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Paper: The Impact of LSST on Asymptotic Giant Branch Star Research
Volume: 378, Why Galaxies Care About AGB Stars: Their Importance as Actors and Probes
Page: 485
Authors: Ivezic, Z.; the LSST Collaboration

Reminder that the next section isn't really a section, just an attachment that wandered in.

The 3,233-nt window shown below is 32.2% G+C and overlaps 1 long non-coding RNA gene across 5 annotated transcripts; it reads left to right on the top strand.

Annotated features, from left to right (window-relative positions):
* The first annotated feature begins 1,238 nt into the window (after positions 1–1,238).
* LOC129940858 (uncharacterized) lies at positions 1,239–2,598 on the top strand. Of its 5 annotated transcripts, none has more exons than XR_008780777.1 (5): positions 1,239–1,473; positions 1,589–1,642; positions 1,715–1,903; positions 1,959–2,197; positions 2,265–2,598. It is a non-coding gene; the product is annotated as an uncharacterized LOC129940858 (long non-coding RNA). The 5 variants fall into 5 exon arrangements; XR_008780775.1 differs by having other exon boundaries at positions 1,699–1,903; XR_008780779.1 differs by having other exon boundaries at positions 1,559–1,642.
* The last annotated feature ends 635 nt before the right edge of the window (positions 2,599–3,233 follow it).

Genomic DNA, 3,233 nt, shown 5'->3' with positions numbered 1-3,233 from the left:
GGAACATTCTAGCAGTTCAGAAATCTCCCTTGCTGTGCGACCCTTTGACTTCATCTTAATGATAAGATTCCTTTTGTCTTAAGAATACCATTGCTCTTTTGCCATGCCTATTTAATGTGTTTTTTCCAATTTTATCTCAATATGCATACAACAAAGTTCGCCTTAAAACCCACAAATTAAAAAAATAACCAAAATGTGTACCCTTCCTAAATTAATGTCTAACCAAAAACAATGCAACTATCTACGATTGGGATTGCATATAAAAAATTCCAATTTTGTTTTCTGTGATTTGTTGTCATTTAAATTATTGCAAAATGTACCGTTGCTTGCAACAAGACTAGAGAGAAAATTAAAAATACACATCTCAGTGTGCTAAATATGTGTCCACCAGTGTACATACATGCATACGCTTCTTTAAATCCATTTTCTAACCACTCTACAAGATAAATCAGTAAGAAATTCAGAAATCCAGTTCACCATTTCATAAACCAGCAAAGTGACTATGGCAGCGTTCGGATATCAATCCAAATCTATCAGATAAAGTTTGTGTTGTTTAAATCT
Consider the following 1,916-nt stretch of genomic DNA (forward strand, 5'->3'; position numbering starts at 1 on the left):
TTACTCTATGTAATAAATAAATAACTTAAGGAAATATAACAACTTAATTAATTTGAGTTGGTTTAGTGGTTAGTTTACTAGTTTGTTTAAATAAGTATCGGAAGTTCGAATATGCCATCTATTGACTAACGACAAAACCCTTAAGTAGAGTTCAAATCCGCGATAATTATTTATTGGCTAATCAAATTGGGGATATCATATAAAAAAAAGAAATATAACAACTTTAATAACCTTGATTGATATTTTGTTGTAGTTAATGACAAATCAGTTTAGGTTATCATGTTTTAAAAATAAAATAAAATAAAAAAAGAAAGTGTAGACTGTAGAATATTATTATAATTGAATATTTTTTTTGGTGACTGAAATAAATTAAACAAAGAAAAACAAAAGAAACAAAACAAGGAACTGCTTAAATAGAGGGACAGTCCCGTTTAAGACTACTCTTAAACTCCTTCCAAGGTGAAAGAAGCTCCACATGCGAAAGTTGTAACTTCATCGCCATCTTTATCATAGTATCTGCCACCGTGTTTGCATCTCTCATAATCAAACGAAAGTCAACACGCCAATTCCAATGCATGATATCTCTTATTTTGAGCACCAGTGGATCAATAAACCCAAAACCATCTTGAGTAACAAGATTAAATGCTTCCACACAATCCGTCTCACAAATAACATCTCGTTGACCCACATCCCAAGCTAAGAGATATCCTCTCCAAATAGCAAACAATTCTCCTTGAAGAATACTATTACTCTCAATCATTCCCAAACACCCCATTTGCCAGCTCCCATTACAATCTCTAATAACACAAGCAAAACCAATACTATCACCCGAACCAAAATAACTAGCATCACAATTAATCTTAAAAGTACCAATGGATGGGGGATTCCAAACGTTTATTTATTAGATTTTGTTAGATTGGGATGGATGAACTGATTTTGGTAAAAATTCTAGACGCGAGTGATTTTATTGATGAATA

Abstract: The Large Synoptic Survey Telescope (LSST) is currently by far the most ambitious proposed ground-based optical survey. With initial funding from the US National Science Foundation, Department of Energy laboratories and private sponsors, the design and development efforts are well underway at many institutions, including top universities and leading national laboratories. The main science themes that drive the LSST system design are Dark Energy and Matter, Solar System Inventory, Transient Optical Sky, and Milky Way Mapping. The LSST system, with its 8.4-m telescope and 3,200 Megapixel camera, will be sited at Cerro Pachon in northern Chile, with first light scheduled for 2013. In a continuous observing campaign, LSST will cover the entire available sky every three nights in two photometric bands to a depth of V ≈ 25 per visit (using two 15-second exposures), with exquisitely accurate astrometry and photometry. During the proposed survey lifetime of 10 years, each sky location would be observed about 1000 times, with the total exposure time of 8 hours distributed over six broad photometric bandpasses (ugrizY). I describe how these data will impact AGB star research and speculate how the system could be further optimized by utilizing narrow-band TiO and CN filters.
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